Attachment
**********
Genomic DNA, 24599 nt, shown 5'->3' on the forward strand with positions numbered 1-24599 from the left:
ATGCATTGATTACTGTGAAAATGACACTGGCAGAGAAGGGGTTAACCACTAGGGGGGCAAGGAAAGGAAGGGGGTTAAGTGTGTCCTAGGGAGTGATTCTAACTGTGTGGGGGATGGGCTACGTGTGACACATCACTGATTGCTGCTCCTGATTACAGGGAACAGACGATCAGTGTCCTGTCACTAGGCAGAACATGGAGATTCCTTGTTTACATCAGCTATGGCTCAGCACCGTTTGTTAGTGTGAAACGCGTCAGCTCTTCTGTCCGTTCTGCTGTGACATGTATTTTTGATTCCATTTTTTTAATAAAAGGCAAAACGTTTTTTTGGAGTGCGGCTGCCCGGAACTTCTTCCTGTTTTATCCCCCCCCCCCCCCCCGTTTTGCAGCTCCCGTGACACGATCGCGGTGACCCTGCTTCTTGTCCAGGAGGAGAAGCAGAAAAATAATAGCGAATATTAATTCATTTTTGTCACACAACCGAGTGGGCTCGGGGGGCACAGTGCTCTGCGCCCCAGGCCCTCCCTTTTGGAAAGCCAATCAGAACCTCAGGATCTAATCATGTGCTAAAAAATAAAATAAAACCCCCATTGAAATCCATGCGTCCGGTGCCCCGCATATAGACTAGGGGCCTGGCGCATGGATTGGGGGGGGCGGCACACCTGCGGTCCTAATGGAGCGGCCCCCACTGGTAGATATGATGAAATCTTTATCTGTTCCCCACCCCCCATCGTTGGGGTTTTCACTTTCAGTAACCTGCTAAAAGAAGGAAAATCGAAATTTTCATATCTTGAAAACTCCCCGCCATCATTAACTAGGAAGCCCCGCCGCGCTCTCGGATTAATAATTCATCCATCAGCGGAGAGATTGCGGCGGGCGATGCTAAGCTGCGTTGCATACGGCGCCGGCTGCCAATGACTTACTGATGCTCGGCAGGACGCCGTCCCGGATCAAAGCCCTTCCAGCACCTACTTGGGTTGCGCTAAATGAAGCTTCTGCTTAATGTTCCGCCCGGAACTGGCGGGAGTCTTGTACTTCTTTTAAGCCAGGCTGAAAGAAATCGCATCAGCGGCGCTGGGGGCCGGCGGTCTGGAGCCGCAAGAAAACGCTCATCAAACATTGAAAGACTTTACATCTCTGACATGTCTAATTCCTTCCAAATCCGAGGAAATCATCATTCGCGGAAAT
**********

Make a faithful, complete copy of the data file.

Genomic DNA, 24599 nt, shown 5'->3' on the forward strand with positions numbered 1-24599 from the left:
ATGCATTGATTACTGTGAAAATGACACTGGCAGAGAAGGGGTTAACCACTAGGGGGGCAAGGAAAGGAAGGGGGTTAAGTGTGTCCTAGGGAGTGATTCTAACTGTGTGGGGGATGGGCTACGTGTGACACATCACTGATTGCTGCTCCTGATTACAGGGAACAGACGATCAGTGTCCTGTCACTAGGCAGAACATGGAGATTCCTTGTTTACATCAGCTATGGCTCAGCACCGTTTGTTAGTGTGAAACGCGTCAGCTCTTCTGTCCGTTCTGCTGTGACATGTATTTTTGATTCCATTTTTTTAATAAAAGGCAAAACGTTTTTTTGGAGTGCGGCTGCCCGGAACTTCTTCCTGTTTTATCCCCCCCCCCCCCCCCGTTTTGCAGCTCCCGTGACACGATCGCGGTGACCCTGCTTCTTGTCCAGGAGGAGAAGCAGAAAAATAATAGCGAATATTAATTCATTTTTGTCACACAACCGAGTGGGCTCGGGGGGCACAGTGCTCTGCGCCCCAGGCCCTCCCTTTTGGAAAGCCAATCAGAACCTCAGGATCTAATCATGTGCTAAAAAATAAAATAAAACCCCCATTGAAATCCATGCGTCCGGTGCCCCGCATATAGACTAGGGGCCTGGCGCATGGATTGGGGGGGGCGGCACACCTGCGGTCCTAATGGAGCGGCCCCCACTGGTAGATATGATGAAATCTTTATCTGTTCCCCACCCCCCATCGTTGGGGTTTTCACTTTCAGTAACCTGCTAAAAGAAGGAAAATCGAAATTTTCATATCTTGAAAACTCCCCGCCATCATTAACTAGGAAGCCCCGCCGCGCTCTCGGATTAATAATTCATCCATCAGCGGAGAGATTGCGGCGGGCGATGCTAAGCTGCGTTGCATACGGCGCCGGCTGCCAATGACTTACTGATGCTCGGCAGGACGCCGTCCCGGATCAAAGCCCTTCCAGCACCTACTTGGGTTGCGCTAAATGAAGCTTCTGCTTAATGTTCCGCCCGGAACTGGCGGGAGTCTTGTACTTCTTTTAAGCCAGGCTGAAAGAAATCGCATCAGCGGCGCTGGGGGCCGGCGGTCTGGAGCCGCAAGAAAACGCTCATCAAACATTGAAAGACTTTACATCTCTGACATGTCTAATTCCTTCCAAATCCGAGGAAATCATCATTCGCGGAAAT